|DATE(1)||General Commands Manual||DATE(1)|
date — display or
set date and time
When invoked without arguments, the
utility displays the current date and time. Otherwise, depending on the
date will set the date and time
or print it in a user-defined way.
Changing the system date has some risks, as described in settimeofday(2). Only the superuser may change the date.
The options are as follows:
TZbelow. This can be used with
-jto easily convert time specifications from one zone to another.
An operand with a leading plus sign (‘+’) signals a
user-defined format string which specifies the format in which to display
the date and time. The format string may contain any of the conversion
specifications described in the
strftime(3) manual page, as
well as any arbitrary text. A newline
\n’) character is always output
after the characters specified by the format string. The format string for
the default display is:
%a %b %e %H:%M:%S %Z %Y
If an operand does not have a leading plus sign, it is interpreted as a value for setting the system's notion of the current date and time. The canonical representation for setting the date and time is:
Everything but the minute is optional.
Time changes for Daylight Saving Time, standard time, leap seconds, and leap years are handled automatically.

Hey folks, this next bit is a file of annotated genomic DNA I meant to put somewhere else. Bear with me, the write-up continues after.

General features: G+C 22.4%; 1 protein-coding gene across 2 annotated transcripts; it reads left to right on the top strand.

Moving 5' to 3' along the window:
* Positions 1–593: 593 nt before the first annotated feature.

date utility exits 0 on
success, and >0 if an error occurs.
Display the date using the specified format string:
$ date "+DATE: %Y-%m-%d%nTIME: %H:%M:%S" DATE: 1987-11-21 TIME: 13:36:16
Set the date to June 13, 1985, 4:27 PM:
# date 198506131627
Set the time to 2:32 PM, without modifying the date:
# date 1432
date utility is compliant with the
IEEE Std 1003.1-2008 (“POSIX.1”)
The flags [
-adjrtz], as well as the
conversion specifiers ‘
%+’, are extensions to that
This implementation requires the traditional BSD date format, [[[[[cc]yy]mm]dd]HH]MM[.SS], which differs from the X/Open System Interfaces option of the IEEE Std 1003.1-2008 (“POSIX.1”) specification.
date command appeared in
Version 1 AT&T UNIX.
|September 12, 2016||OpenBSD-6.4|